Wednesday, September 29, 2021

A Calling for Charlie Barnes, by Joshua Ferris: Who Gets To Tell My Story?

"All this happened, more or less." -- Kurt Vonnegut, Slaughterhouse-Five

If you've read Joshua Ferris before (Then We Came To The End, etc.), you know he loves toying with perspective and narration. And his novel, A Calling for Charlie Barnes, might be his greatest trick yet.

What we think we're reading is a "Man Called Ove"-esque story about an old guy named Charlie Barnes, who is just a little bit off. Charlie has had five wives, several kids, and even more failed attempts at getting rich quick. These schemes have included a toupee frisbee, a clown college, and his own investment firm. Now, at 68 years old, and apparently having just been diagnosed with pancreatic cancer, he still hasn't found his calling. 

But after the initial shock of Charlie's diagnosis wears off, and we start to learn more about Charlie and his past and his family, we the reader begin to wonder about who is telling us this story. Is this narrator unreliable, or just lying to us, or both? Does it even matter, because as this narrator tells us "Like reliability exists anywhere anymore, like that's still a thing"?

So through the story of Charlie Barnes and his wives and kids and failures, Ferris gives us a comment on the nature of fiction, non-fiction, family history, legend, myth, and storytelling generally. "Facts are full of dreary compromises and dead ends. Stare at them long enough and you'll go insane."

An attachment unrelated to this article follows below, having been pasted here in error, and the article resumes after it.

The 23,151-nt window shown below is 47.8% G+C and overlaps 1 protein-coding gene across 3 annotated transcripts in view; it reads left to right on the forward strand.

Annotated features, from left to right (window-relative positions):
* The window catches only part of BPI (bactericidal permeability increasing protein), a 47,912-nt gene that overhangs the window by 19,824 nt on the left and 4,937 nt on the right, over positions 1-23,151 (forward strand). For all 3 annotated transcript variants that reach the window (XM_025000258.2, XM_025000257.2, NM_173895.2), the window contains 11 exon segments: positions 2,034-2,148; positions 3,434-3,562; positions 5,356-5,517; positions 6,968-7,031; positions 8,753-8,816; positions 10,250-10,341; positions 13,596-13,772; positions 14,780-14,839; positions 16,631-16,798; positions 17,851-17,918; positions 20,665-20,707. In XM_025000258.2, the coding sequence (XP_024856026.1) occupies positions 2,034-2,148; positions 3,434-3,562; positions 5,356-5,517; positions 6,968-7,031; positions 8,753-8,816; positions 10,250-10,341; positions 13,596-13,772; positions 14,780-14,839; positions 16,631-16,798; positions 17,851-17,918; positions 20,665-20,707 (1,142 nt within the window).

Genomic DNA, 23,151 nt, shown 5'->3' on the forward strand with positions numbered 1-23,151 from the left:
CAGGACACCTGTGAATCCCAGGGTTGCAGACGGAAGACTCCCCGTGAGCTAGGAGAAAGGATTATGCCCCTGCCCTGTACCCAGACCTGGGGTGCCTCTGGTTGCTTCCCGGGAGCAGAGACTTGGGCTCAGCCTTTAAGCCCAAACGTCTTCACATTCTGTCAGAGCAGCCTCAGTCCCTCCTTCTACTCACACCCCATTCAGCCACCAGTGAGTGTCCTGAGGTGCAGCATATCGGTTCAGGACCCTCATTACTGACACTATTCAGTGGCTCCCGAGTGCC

This novel is infinitely quotable, and often laugh-out-loud funny. "What self-deceptions we require to get out of bed in the morning," as one of many examples. And the fact that it's a lot of fun to read is a good thing, because for a large part of this novel, you're pretty sure Ferris is playing a trick on you. You're just not quite sure what it is.

One of the important aspects of reading any novel, I think, is being able to trust the writer. Here, we don't trust the narrator one bit. Which is part of the point. However, if you trust Ferris to bring you home, and he absolutely does here, then you're in for a hugely rewarding, really eye-opening, really fun reading experience.

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